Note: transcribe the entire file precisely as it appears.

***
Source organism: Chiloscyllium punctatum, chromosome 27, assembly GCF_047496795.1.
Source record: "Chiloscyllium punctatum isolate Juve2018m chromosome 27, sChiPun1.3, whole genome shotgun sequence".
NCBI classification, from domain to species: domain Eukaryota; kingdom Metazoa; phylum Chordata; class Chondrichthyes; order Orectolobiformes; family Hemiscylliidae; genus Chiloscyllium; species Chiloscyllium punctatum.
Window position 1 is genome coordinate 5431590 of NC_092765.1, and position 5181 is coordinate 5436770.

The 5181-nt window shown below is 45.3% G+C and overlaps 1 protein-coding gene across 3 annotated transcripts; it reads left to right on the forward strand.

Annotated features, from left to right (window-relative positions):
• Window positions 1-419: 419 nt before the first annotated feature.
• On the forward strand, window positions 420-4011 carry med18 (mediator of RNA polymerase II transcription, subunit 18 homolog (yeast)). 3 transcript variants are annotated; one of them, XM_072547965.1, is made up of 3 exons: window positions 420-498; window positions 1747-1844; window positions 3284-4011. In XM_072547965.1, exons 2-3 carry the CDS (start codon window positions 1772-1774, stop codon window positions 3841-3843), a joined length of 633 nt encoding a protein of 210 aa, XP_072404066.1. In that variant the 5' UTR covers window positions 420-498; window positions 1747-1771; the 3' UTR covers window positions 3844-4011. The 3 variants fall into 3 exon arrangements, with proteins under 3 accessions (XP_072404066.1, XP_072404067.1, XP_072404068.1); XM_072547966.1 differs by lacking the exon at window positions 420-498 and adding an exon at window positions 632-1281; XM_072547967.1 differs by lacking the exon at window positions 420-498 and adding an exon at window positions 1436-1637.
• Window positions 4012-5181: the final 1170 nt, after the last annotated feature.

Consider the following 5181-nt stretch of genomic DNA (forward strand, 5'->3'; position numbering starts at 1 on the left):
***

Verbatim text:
Source organism: Chiloscyllium punctatum, chromosome 27, assembly GCF_047496795.1.
Source record: "Chiloscyllium punctatum isolate Juve2018m chromosome 27, sChiPun1.3, whole genome shotgun sequence".
NCBI classification, from domain to species: domain Eukaryota; kingdom Metazoa; phylum Chordata; class Chondrichthyes; order Orectolobiformes; family Hemiscylliidae; genus Chiloscyllium; species Chiloscyllium punctatum.
Window position 1 is genome coordinate 5431590 of NC_092765.1, and position 5181 is coordinate 5436770.

The 5181-nt window shown below is 45.3% G+C and overlaps 1 protein-coding gene across 3 annotated transcripts; it reads left to right on the forward strand.

Annotated features, from left to right (window-relative positions):
• Window positions 1-419: 419 nt before the first annotated feature.
• On the forward strand, window positions 420-4011 carry med18 (mediator of RNA polymerase II transcription, subunit 18 homolog (yeast)). 3 transcript variants are annotated; one of them, XM_072547965.1, is made up of 3 exons: window positions 420-498; window positions 1747-1844; window positions 3284-4011. In XM_072547965.1, exons 2-3 carry the CDS (start codon window positions 1772-1774, stop codon window positions 3841-3843), a joined length of 633 nt encoding a protein of 210 aa, XP_072404066.1. In that variant the 5' UTR covers window positions 420-498; window positions 1747-1771; the 3' UTR covers window positions 3844-4011. The 3 variants fall into 3 exon arrangements, with proteins under 3 accessions (XP_072404066.1, XP_072404067.1, XP_072404068.1); XM_072547966.1 differs by lacking the exon at window positions 420-498 and adding an exon at window positions 632-1281; XM_072547967.1 differs by lacking the exon at window positions 420-498 and adding an exon at window positions 1436-1637.
• Window positions 4012-5181: the final 1170 nt, after the last annotated feature.

Consider the following 5181-nt stretch of genomic DNA (forward strand, 5'->3'; position numbering starts at 1 on the left):